The union commenced negotiations with the employer in April 2009. The parties had held three meetings and corresponded through emails. In July 2009, the union applied for a protected action ballot order to authorise the taking of industrial action. To obtain the order, it was necessary to show the union was genuinely trying to reach an agreement.
In considering this issue, the tribunal held it was not appropriate to establish rigid rules to determine the point negotiations need to reach before a secret ballot order can be made. However, an applicant would normally need to have articulated the major items it wanted in the agreement and have provided considered responses to demands made by the other side. In this case, the union had merely engaged in “preparatory” steps to developing an agreement, including limited face-to-face meetings and limited articulation of many claims. Importantly, the wage claim had not been specified. Accordingly, the union was not genuinely trying to reach agreement and the application for a protected action ballot order was rejected.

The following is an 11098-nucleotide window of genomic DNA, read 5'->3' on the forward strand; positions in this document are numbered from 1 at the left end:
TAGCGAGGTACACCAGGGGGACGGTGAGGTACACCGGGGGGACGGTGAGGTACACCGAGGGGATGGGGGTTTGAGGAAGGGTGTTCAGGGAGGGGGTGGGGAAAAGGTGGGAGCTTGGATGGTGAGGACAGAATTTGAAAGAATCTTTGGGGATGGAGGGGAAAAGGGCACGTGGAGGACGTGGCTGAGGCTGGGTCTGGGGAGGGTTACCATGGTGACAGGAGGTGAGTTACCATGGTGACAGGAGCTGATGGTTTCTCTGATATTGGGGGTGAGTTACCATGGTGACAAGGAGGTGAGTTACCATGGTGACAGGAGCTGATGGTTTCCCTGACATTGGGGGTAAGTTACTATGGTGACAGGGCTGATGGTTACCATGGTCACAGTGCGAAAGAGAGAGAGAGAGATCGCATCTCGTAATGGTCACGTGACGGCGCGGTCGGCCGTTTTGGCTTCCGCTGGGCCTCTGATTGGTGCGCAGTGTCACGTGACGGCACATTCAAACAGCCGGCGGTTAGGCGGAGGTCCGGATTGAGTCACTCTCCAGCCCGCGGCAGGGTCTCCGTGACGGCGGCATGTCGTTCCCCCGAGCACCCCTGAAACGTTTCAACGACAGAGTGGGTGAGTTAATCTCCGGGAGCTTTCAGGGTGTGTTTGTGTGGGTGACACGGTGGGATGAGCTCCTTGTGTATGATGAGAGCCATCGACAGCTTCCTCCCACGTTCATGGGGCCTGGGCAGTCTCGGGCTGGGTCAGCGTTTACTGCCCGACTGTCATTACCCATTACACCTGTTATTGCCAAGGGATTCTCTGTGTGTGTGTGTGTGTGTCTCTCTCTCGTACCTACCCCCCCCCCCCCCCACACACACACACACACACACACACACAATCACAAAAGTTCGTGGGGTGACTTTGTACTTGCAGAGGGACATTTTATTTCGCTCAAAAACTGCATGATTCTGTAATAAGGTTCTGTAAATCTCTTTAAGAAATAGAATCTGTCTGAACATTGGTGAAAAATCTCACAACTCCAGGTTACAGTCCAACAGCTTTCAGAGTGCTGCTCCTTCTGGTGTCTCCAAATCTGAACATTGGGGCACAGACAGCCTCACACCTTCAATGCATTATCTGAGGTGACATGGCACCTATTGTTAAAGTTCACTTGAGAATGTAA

The Full Bench also noted that while it is appropriate to consider whether an applicant for a secret ballot order has been meeting its good faith bargaining obligations, the concepts of “generally trying to reach agreement” and “good faith bargaining” are not the same.
Total Marine Services Pty Ltd v Maritime Union of Australia  FWAFB 368
AuthorSean Selleck, Special Counsel
Who does this affect? All Australian employers
What do you need to do?Review your practices in light of these recent developments